The Moment Michelle Pfeiffer Realized She Was "In a Cult"

"It was like a light bulb went off, and I never went back.”

Whether you first got a glimpse of Michelle Pfeiffer in Grease 2ScarfaceThe Fabulous Bakers Boys, or any of the other dozens of films she's acted in, you probably think of her as an unflappable star who's perfectly confident onscreen and in real life. However, at the very beginning of her career, the now 63-year-old actor was drawn into a harmful group that she's since described as "a cult." In a recent interview, Pfeiffer opened up further about the situation, which led to her losing a great deal of money, and the exact moment she realized that she had to get out. Read on to learn more about the group and how Pfeiffer extricated herself.

RELATED: Jane Seymour Says She & This Co-Star Were Secretly "Madly in Love."

Pfeiffer started acting after winning a beauty contest.

Michelle Pfeiffer in 1985
Georges De Keerle/Getty Images

The star grew up in California and found her way to Hollywood through pageants. In 1978, she won the Miss Orange County contest and went on to compete for Miss California. That was the end of her career in that field, however—Pfeiffer scored a talent agent and began auditioning for roles.

Her earliest acting jobs were on TV, beginning with a 1978 guest appearance on Fantasy Island. Pfeiffer also appeared in the Animal House spinoff series Delta HouseCHiPs, and the cop show B.A.D. Cats.

She fell in with the wrong people in Los Angeles.

Michelle Pfeiffer in 1982
Ron Galella/Ron Galella Collection via Getty Images

As described by The Hollywood Reporter in their recent profile of her, Pfeiffer, like many young people hoping for stardom, was "desperately seeking answers" at that time. Through her search, she ended up under the spell of a couple who preached "Breatharianism"—the belief that humans can train themselves to live on light and air and have no need for food or water.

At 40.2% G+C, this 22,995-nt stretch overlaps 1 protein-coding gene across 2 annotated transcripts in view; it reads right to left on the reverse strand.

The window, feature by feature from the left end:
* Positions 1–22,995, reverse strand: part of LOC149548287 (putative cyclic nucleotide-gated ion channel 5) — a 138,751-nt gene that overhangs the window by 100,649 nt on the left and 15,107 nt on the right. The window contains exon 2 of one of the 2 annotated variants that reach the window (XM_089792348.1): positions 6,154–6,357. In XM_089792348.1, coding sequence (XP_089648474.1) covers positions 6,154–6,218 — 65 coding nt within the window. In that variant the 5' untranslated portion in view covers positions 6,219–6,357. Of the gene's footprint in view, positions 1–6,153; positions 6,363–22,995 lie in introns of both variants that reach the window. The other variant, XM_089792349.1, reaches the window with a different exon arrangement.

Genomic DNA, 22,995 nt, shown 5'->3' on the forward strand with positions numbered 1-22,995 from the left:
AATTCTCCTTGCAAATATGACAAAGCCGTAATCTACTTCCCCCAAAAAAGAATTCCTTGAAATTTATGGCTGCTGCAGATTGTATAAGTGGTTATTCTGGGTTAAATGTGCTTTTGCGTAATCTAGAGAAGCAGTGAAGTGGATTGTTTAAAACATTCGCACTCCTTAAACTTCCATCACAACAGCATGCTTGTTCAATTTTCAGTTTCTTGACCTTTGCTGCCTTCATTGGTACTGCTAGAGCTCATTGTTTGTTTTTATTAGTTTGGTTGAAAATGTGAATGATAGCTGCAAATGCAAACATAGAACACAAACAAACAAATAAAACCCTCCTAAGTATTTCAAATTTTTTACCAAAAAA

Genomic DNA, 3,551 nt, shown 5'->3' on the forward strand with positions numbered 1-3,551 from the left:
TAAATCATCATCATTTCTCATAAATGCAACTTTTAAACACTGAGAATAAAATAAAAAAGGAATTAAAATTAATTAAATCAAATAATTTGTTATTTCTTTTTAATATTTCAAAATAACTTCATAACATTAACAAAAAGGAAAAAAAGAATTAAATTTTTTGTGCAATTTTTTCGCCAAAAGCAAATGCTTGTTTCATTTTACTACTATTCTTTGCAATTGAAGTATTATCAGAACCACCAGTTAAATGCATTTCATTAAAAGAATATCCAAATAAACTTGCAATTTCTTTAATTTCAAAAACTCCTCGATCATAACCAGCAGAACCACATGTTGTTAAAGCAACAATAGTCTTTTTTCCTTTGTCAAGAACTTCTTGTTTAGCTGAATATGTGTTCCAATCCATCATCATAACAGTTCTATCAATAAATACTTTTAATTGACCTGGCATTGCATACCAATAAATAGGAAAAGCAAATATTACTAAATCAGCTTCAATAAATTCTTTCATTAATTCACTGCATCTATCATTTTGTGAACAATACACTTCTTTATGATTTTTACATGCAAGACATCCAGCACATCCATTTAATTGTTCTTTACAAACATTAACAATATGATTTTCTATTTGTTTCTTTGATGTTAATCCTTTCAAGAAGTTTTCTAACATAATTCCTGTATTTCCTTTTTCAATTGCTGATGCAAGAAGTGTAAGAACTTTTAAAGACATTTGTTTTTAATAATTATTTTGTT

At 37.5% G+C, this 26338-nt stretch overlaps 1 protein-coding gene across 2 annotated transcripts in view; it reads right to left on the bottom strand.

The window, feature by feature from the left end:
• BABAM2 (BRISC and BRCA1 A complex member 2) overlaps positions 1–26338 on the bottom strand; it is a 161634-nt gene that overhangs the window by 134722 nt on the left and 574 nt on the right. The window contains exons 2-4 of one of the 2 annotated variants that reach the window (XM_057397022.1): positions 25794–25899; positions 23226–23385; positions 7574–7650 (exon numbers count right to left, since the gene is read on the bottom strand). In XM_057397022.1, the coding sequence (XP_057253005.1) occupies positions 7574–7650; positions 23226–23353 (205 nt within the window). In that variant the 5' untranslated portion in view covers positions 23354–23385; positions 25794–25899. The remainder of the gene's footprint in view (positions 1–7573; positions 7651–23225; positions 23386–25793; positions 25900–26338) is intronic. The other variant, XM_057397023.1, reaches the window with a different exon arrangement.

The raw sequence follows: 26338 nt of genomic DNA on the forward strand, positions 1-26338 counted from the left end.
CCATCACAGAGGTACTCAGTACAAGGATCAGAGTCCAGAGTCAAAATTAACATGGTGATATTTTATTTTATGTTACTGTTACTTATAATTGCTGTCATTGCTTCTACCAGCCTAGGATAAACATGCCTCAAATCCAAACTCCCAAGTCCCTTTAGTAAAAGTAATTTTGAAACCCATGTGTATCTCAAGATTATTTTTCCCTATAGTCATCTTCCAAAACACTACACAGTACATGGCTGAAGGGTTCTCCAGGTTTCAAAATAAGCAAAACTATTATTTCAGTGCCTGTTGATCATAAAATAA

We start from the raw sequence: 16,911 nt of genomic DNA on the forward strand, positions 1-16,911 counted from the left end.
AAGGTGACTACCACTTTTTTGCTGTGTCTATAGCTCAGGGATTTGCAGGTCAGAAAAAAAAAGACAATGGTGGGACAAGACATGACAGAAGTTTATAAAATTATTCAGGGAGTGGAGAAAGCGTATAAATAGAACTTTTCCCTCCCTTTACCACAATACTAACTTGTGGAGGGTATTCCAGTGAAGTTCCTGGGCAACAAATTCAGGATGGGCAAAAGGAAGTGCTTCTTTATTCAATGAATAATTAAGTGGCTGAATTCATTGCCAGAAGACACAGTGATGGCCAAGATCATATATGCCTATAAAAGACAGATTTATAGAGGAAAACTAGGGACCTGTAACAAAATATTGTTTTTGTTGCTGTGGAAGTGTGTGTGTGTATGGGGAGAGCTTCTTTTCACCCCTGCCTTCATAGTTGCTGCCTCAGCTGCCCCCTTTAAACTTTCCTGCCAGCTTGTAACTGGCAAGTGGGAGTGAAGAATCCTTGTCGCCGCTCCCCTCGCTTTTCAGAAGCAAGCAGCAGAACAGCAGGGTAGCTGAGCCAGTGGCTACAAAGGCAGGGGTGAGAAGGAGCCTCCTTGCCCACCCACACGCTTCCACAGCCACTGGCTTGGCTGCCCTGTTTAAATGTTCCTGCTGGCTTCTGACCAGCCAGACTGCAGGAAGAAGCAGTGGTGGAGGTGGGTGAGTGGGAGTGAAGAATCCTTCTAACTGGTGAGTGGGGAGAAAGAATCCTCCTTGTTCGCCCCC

"There was a lot of mind-[expletive] and brainwashing," Pfeiffer told THR. In 2013, when she first revealed her history with the belief system, the actor told The Sunday Times (via USA Today) that the couple, who she has not named, were "very controlling."

"I wasn't living with them, but I was there a lot and they were always telling me I needed to come more," she said. "I had to pay for all the time I was there, so it was financially very draining."

She credits her ex-husband for helping her leave.

Michelle Pfeiffer in 2022
Axelle/Bauer-Griffin/FilmMagic

Pfeiffer, who has been married to TV producer David E. Kelley since 1993, was first married to actor and director Peter Horton, from 1981 to 1988. A project Horton was working on when they were dating is what gave Pfeiffer the perspective she needed to get out of her unhealthy situation with the Breatharians. He had been cast in a movie, Serial, that was loosely based on the Unification Church (otherwise known as the Moonies), a religion which has been described by many as a cult. Horton asked Pfeiffer to accompany him to a meeting with a cult deprogrammer.

As the deprogrammer spoke, Pfeiffer had a moment of realization.

"I'm like, 'Oh my God, I'm in a cult,'" she told THR. "It was like a light bulb went off, and I never went back."

RELATED: For more celebrity news sent right to your inbox, sign up for our daily newsletter.

Some people still claim to be successful Breatharians.

Road and field on sunny day
LeManna/Shutterstock

Pfeiffer saw the error of her ways, and the founder of Breatharianism, Wiley Brooks, was undone back in 1983 when his co-founder reported that he'd been supplementing his air and light diet with late-night trips to convenience stores, as per SF Gate. But still today, many people claim to live a Breatharian lifestyle. In 2017, a GQ journalist attended a Breatharian retreat and reported that one rule of the event was "no food or water for three days, and only juice for another four," and that there were no medical professionals present.

In case you're left with any doubt, medical professionals and scientists have debunked the claim that it's possible for any human to be sustained simply by light, air, and "prana," or life force. In fact, the belief has caused at least the handful of deaths that are on record.

RELATED: 26 Celebrities You Didn't Know Were Scientologists.

Filed Under